Considerations for Antiretroviral Use in Special Patient Populations
Adolescents and Young Adults with HIV
Last Updated: October 25, 2018; Last Reviewed: October 25, 2018
Key Summary and Panel’s Recommendations Regarding Adolescents and Young Adults with HIV
Key Summary and Panel's Recommendations
- Adolescents living with HIV largely belong to two distinct groups—those who acquired HIV in infancy and are heavily antiretroviral therapy (ART)-experienced, and those who acquired HIV more recently during their teens.
- ART is recommended for all individuals with HIV (AI) to reduce morbidity and mortality. Thus, ART is also recommended for ART-naive adolescents. Before initiation of therapy, adolescents’ readiness and ability to adhere to therapy within their psychosocial context need to be carefully considered as part of therapeutic decision making (AIII).
- Once ART is initiated, appropriate support is essential to reduce potential barriers to adherence and maximize the likelihood of achieving sustained viral suppression (AII).
- Preliminary data from Botswana suggested that infants born to women who were receiving dolutegravir (DTG) at the time of conception have an increased risk of neural tube defects. Until more information is available, DTG should not be prescribed for adolescents:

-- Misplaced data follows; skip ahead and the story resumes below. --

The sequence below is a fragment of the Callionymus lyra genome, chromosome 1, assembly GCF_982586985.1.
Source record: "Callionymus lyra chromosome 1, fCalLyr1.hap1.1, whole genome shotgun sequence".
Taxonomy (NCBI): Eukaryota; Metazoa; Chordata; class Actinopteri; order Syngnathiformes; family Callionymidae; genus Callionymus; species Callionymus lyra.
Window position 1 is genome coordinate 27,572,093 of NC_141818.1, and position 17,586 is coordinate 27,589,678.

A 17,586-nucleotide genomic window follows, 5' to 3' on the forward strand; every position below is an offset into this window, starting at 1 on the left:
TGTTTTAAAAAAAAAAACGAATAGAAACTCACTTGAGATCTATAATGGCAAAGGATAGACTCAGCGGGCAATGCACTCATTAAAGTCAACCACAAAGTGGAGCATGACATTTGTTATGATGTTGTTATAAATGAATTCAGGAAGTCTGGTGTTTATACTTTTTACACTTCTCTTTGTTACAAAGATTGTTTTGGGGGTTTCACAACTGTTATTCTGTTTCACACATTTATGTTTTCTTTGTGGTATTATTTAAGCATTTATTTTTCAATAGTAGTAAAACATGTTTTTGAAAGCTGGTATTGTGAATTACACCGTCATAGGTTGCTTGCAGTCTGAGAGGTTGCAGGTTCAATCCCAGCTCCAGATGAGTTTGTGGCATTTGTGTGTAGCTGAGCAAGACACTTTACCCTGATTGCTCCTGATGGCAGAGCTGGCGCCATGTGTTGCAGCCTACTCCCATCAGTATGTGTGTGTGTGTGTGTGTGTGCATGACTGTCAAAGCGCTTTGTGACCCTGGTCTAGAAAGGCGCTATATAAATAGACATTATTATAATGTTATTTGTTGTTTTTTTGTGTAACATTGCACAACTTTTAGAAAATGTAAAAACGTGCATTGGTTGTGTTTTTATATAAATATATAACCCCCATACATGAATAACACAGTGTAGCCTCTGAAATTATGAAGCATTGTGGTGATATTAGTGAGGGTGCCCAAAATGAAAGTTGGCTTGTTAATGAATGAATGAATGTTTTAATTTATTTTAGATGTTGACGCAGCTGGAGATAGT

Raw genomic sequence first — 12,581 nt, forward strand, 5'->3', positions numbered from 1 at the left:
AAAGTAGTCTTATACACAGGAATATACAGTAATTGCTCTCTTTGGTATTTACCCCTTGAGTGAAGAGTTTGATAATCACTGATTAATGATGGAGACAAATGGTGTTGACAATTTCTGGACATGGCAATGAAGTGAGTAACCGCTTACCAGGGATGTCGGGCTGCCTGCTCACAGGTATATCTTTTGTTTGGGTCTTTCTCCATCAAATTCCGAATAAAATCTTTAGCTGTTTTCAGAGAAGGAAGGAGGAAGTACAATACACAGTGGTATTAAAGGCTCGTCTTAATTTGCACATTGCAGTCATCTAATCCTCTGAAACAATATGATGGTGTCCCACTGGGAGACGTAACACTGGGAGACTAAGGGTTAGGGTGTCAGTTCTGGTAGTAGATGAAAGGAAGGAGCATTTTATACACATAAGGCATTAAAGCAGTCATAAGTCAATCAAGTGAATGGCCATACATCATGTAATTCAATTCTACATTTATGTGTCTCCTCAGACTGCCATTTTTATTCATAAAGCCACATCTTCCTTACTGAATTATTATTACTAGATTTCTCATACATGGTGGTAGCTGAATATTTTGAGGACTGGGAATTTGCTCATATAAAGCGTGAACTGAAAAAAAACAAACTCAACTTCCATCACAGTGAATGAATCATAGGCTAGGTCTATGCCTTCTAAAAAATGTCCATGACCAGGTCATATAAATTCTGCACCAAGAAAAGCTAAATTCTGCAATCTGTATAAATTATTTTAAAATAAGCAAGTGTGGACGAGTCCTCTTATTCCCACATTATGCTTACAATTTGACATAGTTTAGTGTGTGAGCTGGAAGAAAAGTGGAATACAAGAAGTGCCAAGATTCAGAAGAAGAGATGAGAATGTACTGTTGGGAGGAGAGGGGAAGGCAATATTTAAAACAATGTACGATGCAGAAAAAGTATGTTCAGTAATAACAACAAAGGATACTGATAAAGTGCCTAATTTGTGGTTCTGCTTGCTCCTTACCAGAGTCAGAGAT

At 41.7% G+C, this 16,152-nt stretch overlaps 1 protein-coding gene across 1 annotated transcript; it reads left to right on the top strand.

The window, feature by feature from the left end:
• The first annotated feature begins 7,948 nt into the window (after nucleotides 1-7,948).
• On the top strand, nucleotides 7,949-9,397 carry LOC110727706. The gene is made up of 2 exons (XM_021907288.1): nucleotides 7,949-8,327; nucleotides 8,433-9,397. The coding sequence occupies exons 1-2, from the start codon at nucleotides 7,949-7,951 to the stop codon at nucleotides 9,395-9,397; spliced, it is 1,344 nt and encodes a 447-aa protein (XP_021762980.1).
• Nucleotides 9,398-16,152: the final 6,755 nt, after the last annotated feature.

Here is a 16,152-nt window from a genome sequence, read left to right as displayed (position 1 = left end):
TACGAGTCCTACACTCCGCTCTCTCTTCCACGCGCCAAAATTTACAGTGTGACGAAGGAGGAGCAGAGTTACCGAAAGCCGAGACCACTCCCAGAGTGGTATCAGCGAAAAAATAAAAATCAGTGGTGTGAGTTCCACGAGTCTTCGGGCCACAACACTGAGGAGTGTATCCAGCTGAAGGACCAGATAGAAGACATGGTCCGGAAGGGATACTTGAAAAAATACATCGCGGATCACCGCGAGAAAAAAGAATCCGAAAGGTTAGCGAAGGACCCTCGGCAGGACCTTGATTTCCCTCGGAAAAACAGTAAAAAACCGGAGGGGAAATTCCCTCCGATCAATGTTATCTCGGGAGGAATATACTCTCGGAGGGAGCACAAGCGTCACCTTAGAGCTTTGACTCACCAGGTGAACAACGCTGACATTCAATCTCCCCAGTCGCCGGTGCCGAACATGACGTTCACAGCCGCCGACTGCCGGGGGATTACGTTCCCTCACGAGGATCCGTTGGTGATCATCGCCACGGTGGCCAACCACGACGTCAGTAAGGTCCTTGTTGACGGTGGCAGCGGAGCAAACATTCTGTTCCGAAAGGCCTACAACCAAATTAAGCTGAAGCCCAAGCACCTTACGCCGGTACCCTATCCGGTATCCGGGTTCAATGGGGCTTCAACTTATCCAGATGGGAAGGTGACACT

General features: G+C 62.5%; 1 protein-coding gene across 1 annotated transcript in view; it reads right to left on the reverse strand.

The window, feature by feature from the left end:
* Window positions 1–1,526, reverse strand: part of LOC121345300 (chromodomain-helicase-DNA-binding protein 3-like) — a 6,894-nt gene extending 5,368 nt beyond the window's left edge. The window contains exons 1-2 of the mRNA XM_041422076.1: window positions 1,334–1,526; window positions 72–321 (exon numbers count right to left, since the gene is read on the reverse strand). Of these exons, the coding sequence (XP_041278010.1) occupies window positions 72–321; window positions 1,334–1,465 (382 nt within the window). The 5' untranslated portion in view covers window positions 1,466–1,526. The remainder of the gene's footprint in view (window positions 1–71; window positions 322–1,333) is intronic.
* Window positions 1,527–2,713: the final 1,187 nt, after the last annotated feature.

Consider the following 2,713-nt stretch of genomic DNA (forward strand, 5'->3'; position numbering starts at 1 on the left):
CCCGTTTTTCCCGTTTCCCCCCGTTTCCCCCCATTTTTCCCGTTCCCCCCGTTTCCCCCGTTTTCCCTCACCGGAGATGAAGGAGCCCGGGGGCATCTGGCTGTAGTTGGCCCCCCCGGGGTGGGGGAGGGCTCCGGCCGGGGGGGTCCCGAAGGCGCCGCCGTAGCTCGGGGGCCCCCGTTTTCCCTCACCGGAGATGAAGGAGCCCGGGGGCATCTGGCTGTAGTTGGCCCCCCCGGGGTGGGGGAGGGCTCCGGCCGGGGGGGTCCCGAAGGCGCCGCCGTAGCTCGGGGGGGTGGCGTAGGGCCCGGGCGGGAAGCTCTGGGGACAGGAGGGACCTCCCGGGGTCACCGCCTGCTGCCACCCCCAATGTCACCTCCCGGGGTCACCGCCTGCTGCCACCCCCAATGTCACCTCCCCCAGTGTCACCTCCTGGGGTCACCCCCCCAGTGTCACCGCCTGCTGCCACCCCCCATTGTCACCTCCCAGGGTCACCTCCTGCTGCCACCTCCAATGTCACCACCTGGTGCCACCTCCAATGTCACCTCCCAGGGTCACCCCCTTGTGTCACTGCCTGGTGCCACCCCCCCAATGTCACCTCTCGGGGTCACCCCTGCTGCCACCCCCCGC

- Who are pregnant and within 12 weeks post-conception;
- Who are of childbearing potential, are sexually active, and who are not using effective contraception; or
- Who are contemplating pregnancy.
- The adolescent sexual maturity rating (SMR) can be helpful to guide regimen selection for initiation of or changes in ART as recommended by either these Adult and Adolescent Antiretroviral Guidelines or the Pediatric Guidelines. These Adult and Adolescent Guidelines are more appropriate for postpubertal adolescents (i.e., those with SMRs of 4 or 5) (AIII).
- Pediatric and adolescent care providers should prepare adolescents for the transition into adult care settings. Adult providers should be sensitive to the challenges associated with such transitions, consulting and collaborating with adolescent HIV care providers to ensure adolescents’ successful transition and continued engagement in care (AIII).